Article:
A look at what's coming up at the Colorado Legislature this week:
IT'S ALL OVER ... MOST LIKELY?
Lawmakers are racing to the finish, trying to wrap up the 2013 session by midnight Wednesday. There's a lot still pending: New regulations for the legalization of marijuana, including improving a tax or a possible elimination of the voter-approved amendment. New oversight on the oil and gas industry, taxes on online sales, and driver's licenses for people in the country illegally are also pending. Democratic leaders insist they'll have everything done on time and there won't be a need for a special session.
HOPE SPRINGS ETERNAL
Lawmakers won't just be scrambling to complete work on pending bills. Some of them will also be busy trying to resurrect bills that have failed. Senate President John Morse gave notice that he may seek another vote on a rejected bill to tap rural telephone subsidies to pay for rural broadband service. The House, meanwhile, amended a bill Friday to spend money turning a former prison in southeast Colorado into a treatment center for the homeless. The idea was already rejected once in the Senate.
WILL HE SIGN OR WILL HE VETO?
The clock has started ticking on contentious bills that Gov. John Hickenlooper has to decide on -- including an elections overhaul that includes same-day registration, a strengthening of labor rights for firefighters, and more legal remedies for discrimination cases on small businesses. Lawmakers may be waiting for weeks before they find out.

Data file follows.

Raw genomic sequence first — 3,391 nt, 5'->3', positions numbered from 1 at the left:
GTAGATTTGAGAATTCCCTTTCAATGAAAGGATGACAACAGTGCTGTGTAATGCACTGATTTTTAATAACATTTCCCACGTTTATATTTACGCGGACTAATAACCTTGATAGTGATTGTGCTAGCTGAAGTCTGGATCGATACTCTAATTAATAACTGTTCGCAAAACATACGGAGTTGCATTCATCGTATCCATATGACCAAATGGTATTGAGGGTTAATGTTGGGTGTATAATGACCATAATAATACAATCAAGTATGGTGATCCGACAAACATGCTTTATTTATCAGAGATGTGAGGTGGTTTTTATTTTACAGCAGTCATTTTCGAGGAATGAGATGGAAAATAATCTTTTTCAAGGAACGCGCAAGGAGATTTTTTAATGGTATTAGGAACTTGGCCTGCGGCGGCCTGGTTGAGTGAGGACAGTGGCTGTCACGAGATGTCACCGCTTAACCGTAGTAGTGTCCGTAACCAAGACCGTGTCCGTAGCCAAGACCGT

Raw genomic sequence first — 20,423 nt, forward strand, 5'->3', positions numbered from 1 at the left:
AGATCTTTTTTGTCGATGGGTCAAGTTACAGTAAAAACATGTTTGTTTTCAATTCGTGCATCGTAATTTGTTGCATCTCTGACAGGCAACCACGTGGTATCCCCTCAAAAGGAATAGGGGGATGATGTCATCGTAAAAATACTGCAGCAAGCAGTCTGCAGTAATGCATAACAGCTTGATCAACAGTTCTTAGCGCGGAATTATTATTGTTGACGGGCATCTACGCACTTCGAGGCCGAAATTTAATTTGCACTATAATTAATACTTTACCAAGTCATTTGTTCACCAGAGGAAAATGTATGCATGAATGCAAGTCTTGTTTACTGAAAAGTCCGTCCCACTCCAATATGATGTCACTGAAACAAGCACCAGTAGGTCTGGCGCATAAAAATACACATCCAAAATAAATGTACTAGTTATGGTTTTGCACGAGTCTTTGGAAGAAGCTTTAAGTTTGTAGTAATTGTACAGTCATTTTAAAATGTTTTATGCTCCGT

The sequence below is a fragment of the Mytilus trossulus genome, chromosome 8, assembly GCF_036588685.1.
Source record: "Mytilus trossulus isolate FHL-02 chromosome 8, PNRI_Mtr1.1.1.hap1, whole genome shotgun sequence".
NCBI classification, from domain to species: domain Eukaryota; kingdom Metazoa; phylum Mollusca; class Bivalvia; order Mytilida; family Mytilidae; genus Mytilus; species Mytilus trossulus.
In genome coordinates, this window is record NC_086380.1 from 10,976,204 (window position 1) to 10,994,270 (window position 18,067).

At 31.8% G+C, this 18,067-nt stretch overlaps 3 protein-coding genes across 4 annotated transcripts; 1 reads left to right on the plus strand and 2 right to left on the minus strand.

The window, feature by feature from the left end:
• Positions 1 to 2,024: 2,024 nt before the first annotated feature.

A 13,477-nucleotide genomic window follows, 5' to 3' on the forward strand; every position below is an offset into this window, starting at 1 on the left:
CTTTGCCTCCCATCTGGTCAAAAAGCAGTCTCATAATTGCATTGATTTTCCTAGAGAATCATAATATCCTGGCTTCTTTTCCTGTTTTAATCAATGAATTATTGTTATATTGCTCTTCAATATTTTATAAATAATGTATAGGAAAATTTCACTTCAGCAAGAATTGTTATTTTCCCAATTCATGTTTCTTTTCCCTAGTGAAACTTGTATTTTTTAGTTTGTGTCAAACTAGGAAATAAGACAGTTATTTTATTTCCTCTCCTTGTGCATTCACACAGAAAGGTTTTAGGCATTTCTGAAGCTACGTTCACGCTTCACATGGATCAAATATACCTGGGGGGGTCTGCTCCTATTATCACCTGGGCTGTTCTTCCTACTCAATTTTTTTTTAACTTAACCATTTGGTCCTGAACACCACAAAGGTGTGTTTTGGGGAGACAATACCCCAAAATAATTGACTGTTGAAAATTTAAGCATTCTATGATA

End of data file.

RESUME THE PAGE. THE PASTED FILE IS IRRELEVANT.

ATTORNEY GENERAL RACE
Former Adams County District Attorney Don Quick is scheduled to formally launch his candidacy for Colorado Attorney General Monday at the west steps of the state Capitol. Quick, a Democrat, is seeking to replace Attorney General John Suthers in the 2014. Suthers, a Republican, is term limited. Republican Rep. Mark Waller, the GOP's House leader, is expected to announce his candidacy for the position later this summer.
DECISION FOR MORSE
Another lawmaker who may be on the campaign trail this summer is Senate President John Morse, who is the subject of two recall efforts led by gun-rights supporters in his hometown of Colorado Springs. The recall petitions are due back in May and June, when Morse will find out if he has to face voters. History is on his side; no legislator in Colorado has been successfully recalled.